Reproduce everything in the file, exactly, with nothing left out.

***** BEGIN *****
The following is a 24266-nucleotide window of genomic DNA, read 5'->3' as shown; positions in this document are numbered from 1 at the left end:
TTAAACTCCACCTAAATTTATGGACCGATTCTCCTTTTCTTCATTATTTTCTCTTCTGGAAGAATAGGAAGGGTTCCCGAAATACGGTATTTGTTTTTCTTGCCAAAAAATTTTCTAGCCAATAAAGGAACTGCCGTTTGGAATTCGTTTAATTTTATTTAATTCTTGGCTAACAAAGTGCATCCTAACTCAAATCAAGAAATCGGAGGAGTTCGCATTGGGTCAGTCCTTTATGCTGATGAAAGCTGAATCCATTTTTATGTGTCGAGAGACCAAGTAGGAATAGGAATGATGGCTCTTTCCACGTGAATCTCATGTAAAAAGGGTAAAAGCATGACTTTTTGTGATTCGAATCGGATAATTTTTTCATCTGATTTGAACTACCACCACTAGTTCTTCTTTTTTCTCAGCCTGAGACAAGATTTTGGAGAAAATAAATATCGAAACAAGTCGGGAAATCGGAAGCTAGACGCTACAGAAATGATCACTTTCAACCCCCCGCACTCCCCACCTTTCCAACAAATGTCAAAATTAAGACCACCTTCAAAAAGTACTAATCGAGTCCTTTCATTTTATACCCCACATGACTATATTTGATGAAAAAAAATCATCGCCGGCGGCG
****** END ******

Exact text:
The following is a 24266-nucleotide window of genomic DNA, read 5'->3' as shown; positions in this document are numbered from 1 at the left end:
TTAAACTCCACCTAAATTTATGGACCGATTCTCCTTTTCTTCATTATTTTCTCTTCTGGAAGAATAGGAAGGGTTCCCGAAATACGGTATTTGTTTTTCTTGCCAAAAAATTTTCTAGCCAATAAAGGAACTGCCGTTTGGAATTCGTTTAATTTTATTTAATTCTTGGCTAACAAAGTGCATCCTAACTCAAATCAAGAAATCGGAGGAGTTCGCATTGGGTCAGTCCTTTATGCTGATGAAAGCTGAATCCATTTTTATGTGTCGAGAGACCAAGTAGGAATAGGAATGATGGCTCTTTCCACGTGAATCTCATGTAAAAAGGGTAAAAGCATGACTTTTTGTGATTCGAATCGGATAATTTTTTCATCTGATTTGAACTACCACCACTAGTTCTTCTTTTTTCTCAGCCTGAGACAAGATTTTGGAGAAAATAAATATCGAAACAAGTCGGGAAATCGGAAGCTAGACGCTACAGAAATGATCACTTTCAACCCCCCGCACTCCCCACCTTTCCAACAAATGTCAAAATTAAGACCACCTTCAAAAAGTACTAATCGAGTCCTTTCATTTTATACCCCACATGACTATATTTGATGAAAAAAAATCATCGCCGGCGGCG